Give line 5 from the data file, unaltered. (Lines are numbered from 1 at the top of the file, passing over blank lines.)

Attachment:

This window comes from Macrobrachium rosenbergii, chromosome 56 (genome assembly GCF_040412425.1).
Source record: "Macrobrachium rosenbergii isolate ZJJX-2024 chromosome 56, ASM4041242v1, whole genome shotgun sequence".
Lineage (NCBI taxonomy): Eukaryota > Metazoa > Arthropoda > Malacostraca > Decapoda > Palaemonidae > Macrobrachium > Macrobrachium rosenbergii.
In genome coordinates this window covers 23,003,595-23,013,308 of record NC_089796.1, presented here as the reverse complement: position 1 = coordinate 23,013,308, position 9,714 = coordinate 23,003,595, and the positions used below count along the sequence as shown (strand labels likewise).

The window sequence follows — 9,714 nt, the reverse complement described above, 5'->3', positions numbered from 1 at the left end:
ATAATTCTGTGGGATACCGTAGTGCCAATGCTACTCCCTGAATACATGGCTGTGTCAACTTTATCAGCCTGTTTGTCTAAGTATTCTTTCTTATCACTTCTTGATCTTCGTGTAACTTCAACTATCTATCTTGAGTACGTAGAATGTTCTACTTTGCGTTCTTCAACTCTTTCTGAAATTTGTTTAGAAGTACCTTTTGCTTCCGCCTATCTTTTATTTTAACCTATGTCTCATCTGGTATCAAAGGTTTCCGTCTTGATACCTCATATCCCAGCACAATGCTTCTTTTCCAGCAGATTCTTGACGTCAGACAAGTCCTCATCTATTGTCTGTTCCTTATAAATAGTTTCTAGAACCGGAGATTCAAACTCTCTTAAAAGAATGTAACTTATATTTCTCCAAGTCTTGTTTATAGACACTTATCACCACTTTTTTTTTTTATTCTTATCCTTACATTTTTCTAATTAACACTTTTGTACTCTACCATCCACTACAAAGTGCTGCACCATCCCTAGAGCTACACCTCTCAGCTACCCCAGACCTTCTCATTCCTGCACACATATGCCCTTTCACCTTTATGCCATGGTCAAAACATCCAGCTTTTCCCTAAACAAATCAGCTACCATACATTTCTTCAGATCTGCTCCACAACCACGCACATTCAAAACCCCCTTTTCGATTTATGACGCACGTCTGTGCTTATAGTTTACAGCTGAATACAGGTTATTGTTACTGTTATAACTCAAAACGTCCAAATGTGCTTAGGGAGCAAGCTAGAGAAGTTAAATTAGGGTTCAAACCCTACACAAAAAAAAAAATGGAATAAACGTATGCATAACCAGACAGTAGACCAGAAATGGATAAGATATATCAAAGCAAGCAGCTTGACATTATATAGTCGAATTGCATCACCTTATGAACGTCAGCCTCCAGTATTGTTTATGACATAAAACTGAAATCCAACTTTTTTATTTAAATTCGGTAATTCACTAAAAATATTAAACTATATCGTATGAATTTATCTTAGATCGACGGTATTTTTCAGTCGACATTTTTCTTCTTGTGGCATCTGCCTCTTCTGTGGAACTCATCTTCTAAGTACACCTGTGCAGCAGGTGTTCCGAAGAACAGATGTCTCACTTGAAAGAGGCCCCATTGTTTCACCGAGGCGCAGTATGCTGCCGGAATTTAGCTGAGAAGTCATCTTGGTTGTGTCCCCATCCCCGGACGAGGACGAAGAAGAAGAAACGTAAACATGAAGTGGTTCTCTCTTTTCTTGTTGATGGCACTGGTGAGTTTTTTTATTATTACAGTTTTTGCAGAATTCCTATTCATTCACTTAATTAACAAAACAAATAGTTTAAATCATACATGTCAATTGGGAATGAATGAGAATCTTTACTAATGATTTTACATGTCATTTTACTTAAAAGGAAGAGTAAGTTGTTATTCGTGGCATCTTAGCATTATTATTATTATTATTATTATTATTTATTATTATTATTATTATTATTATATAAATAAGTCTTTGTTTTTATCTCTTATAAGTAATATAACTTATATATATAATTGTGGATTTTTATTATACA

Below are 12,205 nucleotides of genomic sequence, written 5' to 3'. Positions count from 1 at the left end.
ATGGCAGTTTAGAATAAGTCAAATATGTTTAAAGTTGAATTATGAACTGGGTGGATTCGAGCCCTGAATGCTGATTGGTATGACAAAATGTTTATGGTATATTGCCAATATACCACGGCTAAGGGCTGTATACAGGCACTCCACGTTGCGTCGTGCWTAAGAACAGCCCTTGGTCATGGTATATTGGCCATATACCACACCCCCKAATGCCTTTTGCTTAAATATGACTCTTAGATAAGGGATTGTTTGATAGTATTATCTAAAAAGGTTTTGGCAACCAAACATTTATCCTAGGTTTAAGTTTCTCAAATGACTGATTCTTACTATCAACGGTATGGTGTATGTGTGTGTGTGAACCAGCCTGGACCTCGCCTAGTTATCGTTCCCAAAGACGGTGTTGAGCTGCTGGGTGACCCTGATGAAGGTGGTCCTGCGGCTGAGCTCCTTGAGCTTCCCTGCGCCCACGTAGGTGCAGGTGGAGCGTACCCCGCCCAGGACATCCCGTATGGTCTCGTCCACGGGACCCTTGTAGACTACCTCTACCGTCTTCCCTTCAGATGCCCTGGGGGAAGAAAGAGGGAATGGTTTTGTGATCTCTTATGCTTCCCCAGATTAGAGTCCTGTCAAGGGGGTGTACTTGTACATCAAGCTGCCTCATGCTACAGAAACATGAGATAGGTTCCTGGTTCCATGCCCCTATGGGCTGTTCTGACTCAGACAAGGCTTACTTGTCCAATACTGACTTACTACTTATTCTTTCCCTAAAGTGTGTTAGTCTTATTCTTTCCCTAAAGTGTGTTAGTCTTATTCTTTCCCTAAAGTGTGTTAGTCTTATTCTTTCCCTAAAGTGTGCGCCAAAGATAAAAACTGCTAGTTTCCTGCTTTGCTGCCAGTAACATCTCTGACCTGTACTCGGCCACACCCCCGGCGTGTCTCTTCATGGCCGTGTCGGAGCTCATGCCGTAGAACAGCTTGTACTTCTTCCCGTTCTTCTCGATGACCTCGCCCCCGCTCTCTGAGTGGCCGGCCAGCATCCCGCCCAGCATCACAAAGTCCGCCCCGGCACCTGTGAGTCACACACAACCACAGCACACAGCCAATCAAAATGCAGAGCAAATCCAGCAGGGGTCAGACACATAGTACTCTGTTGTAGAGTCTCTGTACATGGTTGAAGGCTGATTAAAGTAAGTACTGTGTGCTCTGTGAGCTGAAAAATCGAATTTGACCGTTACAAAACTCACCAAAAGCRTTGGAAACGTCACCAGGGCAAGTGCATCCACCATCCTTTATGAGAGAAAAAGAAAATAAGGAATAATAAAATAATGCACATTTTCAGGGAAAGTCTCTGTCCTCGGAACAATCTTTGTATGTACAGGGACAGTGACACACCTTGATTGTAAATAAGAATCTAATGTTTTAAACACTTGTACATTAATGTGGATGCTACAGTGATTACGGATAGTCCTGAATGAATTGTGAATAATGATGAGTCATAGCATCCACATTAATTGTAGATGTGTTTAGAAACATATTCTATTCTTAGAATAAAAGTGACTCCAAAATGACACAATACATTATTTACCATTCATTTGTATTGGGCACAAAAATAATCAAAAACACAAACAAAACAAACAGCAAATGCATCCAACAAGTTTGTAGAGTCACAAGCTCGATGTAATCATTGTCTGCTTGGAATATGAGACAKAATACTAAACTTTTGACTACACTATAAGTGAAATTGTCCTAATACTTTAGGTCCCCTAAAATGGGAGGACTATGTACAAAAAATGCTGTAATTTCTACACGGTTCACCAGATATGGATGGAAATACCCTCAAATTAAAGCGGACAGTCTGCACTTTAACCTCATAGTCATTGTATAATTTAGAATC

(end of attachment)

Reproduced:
The window sequence follows — 9,714 nt, the reverse complement described above, 5'->3', positions numbered from 1 at the left end: